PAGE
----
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Activation of autonomic nerves and the adrenal medulla contributes to increased glucagon secretion during moderate insulin-induced hypoglycemia in women.

  • Author(s): Havel, PJ
  • Ahren, B
  • et al.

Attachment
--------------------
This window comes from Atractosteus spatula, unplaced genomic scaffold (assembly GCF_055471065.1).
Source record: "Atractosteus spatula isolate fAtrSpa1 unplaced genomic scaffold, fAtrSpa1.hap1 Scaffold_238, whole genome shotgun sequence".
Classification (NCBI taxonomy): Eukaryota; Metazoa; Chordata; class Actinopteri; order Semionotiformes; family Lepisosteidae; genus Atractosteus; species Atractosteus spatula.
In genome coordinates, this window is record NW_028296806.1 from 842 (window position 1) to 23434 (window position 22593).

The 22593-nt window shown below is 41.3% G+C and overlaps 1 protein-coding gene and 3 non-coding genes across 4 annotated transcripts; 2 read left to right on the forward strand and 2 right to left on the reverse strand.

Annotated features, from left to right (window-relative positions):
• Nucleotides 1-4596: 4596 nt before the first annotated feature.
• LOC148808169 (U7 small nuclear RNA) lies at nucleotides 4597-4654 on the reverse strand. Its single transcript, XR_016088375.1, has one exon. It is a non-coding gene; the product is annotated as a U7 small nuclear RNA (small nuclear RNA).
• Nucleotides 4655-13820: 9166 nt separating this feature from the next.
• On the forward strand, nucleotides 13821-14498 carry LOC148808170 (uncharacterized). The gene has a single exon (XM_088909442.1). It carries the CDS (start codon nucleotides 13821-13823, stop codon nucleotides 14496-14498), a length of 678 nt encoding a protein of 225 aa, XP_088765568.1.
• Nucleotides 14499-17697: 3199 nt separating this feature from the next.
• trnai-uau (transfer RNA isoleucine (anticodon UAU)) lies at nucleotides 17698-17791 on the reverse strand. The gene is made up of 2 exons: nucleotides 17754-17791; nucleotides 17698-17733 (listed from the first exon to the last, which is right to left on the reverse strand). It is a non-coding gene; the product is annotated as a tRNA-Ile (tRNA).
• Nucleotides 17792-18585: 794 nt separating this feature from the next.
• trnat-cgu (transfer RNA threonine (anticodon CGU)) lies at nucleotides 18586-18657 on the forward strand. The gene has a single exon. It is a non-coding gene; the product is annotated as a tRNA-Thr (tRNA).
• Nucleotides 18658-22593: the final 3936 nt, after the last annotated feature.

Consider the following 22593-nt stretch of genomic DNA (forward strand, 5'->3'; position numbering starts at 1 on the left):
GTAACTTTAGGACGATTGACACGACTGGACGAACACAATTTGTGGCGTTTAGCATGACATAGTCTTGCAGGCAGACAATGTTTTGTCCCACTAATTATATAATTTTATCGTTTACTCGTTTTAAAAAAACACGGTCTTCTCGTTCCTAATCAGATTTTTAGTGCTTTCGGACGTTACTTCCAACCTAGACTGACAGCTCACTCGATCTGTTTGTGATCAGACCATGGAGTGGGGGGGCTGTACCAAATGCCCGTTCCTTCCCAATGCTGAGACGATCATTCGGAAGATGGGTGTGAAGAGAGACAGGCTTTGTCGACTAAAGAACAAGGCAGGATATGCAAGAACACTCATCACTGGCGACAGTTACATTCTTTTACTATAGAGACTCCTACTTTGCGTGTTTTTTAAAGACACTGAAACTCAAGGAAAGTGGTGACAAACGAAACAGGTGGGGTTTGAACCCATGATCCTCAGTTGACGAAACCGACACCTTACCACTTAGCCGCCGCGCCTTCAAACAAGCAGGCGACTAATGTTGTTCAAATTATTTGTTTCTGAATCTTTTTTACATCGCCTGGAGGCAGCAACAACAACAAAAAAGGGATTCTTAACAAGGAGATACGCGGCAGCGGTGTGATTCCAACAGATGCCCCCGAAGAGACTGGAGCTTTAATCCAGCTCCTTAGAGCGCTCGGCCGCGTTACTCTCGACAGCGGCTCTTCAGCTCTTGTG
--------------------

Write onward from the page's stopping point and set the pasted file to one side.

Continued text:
Despite evidence that the autonomic nervous system (ANS) makes a significant contribution to increased glucagon secretion during insulin-induced hypoglycemia in several animal species, including a recent study in nonhuman primates, the role of the ANS in mediating this important counterregulatory response in humans remains controversial. Therefore, glucagon responses to insulin-induced hypoglycemia were examined in seven nondiabetic women (BMI, 28.0 +/- 2.0 kg/m2) with and without the presence of the ganglionic nicotinic receptor antagonist trimethaphan. Trimethaphan impairs neurotransmission across parasympathetic and sympathetic autonomic ganglia and in the adrenal medulla and, therefore, markedly impairs autonomic activation during insulin-induced hypoglycemia. The studies were performed in random order at least 4 weeks apart. Trimethaphan was infused at a variable rate (0.3-0.6 mg/min) to modestly lower blood pressure (approximately 10 mmHg) without producing hypotension. Regular human insulin was infused (0.28 pmol x m(-2) x min(-1)) with a variable rate glucose infusion to lower the plasma glucose from 4.9 +/- 0.2 to 2.6 +/- 0.2 mmol/l in the control study and from 4.9 +/- 0.2 to 2.5 +/- 0.2 mmol/l in the trimethaphan study. Trimethaphan impaired parasympathetic and sympathoadrenal activation during insulin-induced hypoglycemia as assessed by 70% reductions of the plasma pancreatic polypeptide response and epinephrine response (both P < 0.05 vs. control study). Glucagon secretory responses during insulin-induced hypoglycemia were assessed as peak responses and as the area under the curve (AUC) above baseline values during insulin-induced hypoglycemia. Plasma glucagon increased in the control study from 44 +/- 5 ng/l to a peak of 76 +/- 9 ng/l (delta = 32 +/- 8 ng/l; P < 0.005 vs. baseline) and in the trimethaphan study from 41 +/- 3 to 50 +/- 7 ng/l (delta = 10 +/- 5 ng/l; P < 0.02 vs. control subjects). The glucagon response to insulin-induced hypoglycemia as assessed by the AUC was 948 +/- 272 ng x 1(-1) x 45 min(-1) in the control study (P < 0.01 vs. baseline), but was reduced by 75% in the trimethaphan study (AUC = 203 +/- 94 ng x 1(-1) x 45 min(-1); P < 0.02 vs. control subjects). Trimethaphan did not affect the glucagon response to arginine administration. These results demonstrate that the ANS mediates the majority of the glucagon response to insulin-induced hypoglycemia of 2.5 mmol/l in postmenopausal nondiabetic women.

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